Green MP Ian Cohen and his staff made a critical difference in the final stage of lobbying. CCL Committee member Liz Kirby MP also made a valuable contribution to the home detention debate, along with Labor MP Ann Symonds.
The Bill eventually passed the Upper House committee stage with several
amendments moved by Ian Cohen, all of which came from the joint assistance
of Justice Action/ CCL position.
We were not able to get support for a second stage in the sentencing process (a separate magistrate or judge to convert a jail sentence to home detention) but the additional requirement to regularly report to parliament should provide the opportunity to modify the scheme (to make it backend, or to modify the sentencing process) if significant"net widening" is detected. The scheme will only be useful if it acts as a genuine alternative to prison.
Severe and chronic problems are felt in relationships between prisoners, their partners and their kids. Problems, that are rarely alleviated by the prisons, and are often so deep they carry on after the prisoner is released.
During 1996, I have been interviewing a "new generation" of prison visitors, only to hear about the same pressures and problems that Ann Aungles, a researcher of partners and families of people in prison, found twelve years ago.
In 1984, Ann Aungles carried out research with partners and families of people in prison. Her book, "The Prison and the Home" shows the pressures that families are subjected to, and how the State's responsibility and duty of care towards prisoners is partly taken up and discharged through the material and emotional support that partners and families supply for the imprisoned person.
Number one difficulty is trying to keep relationships going without any private time together. Prison disrupts family relationships in more ways than just the physical separation. The prisoner lives in a completely different world, and the sort of coping strategies that are most useful for adjusting to jail culture - emotional withdrawal, being guarded about personal things, not getting involved - are exactly the sort of behaviour that undermines close relationships in the outside world.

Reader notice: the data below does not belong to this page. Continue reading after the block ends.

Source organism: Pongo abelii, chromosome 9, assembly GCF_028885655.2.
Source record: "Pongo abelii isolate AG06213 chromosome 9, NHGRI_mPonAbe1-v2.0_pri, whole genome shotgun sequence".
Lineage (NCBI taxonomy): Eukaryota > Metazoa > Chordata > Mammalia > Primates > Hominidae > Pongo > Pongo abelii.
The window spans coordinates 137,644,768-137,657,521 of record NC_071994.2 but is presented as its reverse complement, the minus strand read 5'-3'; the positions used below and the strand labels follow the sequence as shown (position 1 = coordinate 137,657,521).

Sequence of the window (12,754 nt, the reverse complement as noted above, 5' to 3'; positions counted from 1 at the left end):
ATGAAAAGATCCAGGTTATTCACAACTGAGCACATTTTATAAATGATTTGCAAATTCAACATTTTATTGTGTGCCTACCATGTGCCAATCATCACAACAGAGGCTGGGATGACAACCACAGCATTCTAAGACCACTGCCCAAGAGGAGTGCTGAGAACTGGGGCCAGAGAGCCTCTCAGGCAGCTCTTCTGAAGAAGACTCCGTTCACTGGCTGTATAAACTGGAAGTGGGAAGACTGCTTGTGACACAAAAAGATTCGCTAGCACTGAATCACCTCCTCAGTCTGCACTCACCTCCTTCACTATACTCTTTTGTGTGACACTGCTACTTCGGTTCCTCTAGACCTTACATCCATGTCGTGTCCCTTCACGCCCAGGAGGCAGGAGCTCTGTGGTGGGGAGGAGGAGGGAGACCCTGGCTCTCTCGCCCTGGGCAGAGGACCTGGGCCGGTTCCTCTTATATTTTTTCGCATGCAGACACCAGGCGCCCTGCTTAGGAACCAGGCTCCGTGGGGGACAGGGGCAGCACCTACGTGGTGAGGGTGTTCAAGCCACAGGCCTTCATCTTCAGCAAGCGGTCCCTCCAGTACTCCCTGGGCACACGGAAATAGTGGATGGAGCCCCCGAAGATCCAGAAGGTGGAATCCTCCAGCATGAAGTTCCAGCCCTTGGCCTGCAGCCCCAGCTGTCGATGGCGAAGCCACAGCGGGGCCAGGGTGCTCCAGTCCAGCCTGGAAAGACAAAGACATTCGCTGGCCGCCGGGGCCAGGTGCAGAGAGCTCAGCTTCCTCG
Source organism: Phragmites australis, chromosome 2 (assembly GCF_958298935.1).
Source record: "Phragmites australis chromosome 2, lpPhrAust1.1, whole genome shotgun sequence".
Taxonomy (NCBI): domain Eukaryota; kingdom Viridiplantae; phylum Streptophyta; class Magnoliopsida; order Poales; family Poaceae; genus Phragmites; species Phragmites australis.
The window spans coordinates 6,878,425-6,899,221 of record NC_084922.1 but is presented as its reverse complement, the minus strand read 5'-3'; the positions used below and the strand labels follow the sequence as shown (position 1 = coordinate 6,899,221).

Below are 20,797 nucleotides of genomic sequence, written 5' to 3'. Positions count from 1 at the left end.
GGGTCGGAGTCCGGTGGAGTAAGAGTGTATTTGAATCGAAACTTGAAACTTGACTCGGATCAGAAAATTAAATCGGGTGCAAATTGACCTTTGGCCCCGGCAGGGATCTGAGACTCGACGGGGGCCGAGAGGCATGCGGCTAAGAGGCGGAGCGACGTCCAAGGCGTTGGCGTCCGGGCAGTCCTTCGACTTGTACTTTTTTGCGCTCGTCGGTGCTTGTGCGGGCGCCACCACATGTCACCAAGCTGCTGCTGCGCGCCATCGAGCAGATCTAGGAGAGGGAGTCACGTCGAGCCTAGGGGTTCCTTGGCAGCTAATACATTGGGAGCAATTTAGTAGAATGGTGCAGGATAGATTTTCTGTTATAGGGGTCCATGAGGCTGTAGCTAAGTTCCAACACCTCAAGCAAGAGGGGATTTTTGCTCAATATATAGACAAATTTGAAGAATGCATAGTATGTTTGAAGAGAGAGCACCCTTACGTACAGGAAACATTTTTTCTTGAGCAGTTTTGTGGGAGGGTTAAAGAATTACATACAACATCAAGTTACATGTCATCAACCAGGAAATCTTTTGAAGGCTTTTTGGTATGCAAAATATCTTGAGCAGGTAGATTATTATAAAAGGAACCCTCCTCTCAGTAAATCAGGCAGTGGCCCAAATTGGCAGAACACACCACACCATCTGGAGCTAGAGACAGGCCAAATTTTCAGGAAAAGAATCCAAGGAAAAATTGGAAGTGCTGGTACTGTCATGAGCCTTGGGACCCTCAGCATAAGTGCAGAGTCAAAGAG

There were two other problems experienced by the visitors I spoke to. One was difficulty in finding out the rules applying to visits. These differ from jail to jail and can be changed without notice. The second was visitor-staff relations. Most visitors said that while the majority of officers are business-like and courteous, they feel like they are being treated as criminals themselves when staff are abrupt or impolite.
Other major problems are the financial strain of putting money into the inmate's account so they can buy basic necessities, and the time spent in shopping for hours for clothing in the "right" shade of green to put into the prisoner's property - often only after arriving for a visit with clothing in the "wrong" green. Families spend great amounts of time and effort in travelling long distances for a brief visit, sometimes to find when they arrive that a major security operation is in progress, or the prison officers are having a union meeting and the gaol is closed for an indefinite time.
Many prisoners' partners feel isolated from workmates, neighbours and families because of the stigma associated with crime and jail, and many said that their children are affected in their schooling and peer relationships. Children also suffer on visits. Most gaols don't allow them to take in toys or books, so they get bored and difficult. Often, the only diversion parents can offer kids is junk food, full of sugar and preservatives, from the dispensing machines - and a solid hit of sugar is the last thing a cranky child needs to settle down so that Mum and Dad can share a bit of precious time together.
Relationship problems often continue after release as partners have to make major readjustments after leading separate lives during the jail term.
CRC Justice Support are now starting up support groups for partners of prisoners, based on some very successful relationship groups that Lyn Bond has been running inside jails. Lyn can be contacted on (02) 9564 2722. Children of Prisoners also run three groups - for young children, for adolescents, and for outside carers for information about Children of Prisoner's Support Groups